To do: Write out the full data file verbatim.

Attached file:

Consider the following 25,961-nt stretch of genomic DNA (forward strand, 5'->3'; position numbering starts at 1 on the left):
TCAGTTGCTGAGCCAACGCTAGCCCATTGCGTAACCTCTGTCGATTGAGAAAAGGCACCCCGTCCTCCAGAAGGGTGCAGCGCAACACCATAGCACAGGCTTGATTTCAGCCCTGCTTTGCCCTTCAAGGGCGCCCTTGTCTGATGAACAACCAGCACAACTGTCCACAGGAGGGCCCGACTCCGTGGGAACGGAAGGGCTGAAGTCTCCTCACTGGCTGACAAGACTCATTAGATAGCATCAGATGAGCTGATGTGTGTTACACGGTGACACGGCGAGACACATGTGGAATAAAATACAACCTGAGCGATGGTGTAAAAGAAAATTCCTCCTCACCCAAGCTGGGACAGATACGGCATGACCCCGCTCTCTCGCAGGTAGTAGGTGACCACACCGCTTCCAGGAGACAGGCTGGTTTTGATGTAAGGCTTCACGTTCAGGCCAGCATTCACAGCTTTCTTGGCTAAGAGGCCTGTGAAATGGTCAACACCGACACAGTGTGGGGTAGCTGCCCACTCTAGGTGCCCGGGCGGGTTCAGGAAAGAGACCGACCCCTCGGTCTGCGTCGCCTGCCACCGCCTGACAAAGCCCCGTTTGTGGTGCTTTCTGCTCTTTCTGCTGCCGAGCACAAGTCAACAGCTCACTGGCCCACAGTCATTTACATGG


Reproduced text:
Consider the following 25,961-nt stretch of genomic DNA (forward strand, 5'->3'; position numbering starts at 1 on the left):
TCAGTTGCTGAGCCAACGCTAGCCCATTGCGTAACCTCTGTCGATTGAGAAAAGGCACCCCGTCCTCCAGAAGGGTGCAGCGCAACACCATAGCACAGGCTTGATTTCAGCCCTGCTTTGCCCTTCAAGGGCGCCCTTGTCTGATGAACAACCAGCACAACTGTCCACAGGAGGGCCCGACTCCGTGGGAACGGAAGGGCTGAAGTCTCCTCACTGGCTGACAAGACTCATTAGATAGCATCAGATGAGCTGATGTGTGTTACACGGTGACACGGCGAGACACATGTGGAATAAAATACAACCTGAGCGATGGTGTAAAAGAAAATTCCTCCTCACCCAAGCTGGGACAGATACGGCATGACCCCGCTCTCTCGCAGGTAGTAGGTGACCACACCGCTTCCAGGAGACAGGCTGGTTTTGATGTAAGGCTTCACGTTCAGGCCAGCATTCACAGCTTTCTTGGCTAAGAGGCCTGTGAAATGGTCAACACCGACACAGTGTGGGGTAGCTGCCCACTCTAGGTGCCCGGGCGGGTTCAGGAAAGAGACCGACCCCTCGGTCTGCGTCGCCTGCCACCGCCTGACAAAGCCCCGTTTGTGGTGCTTTCTGCTCTTTCTGCTGCCGAGCACAAGTCAACAGCTCACTGGCCCACAGTCATTTACATGG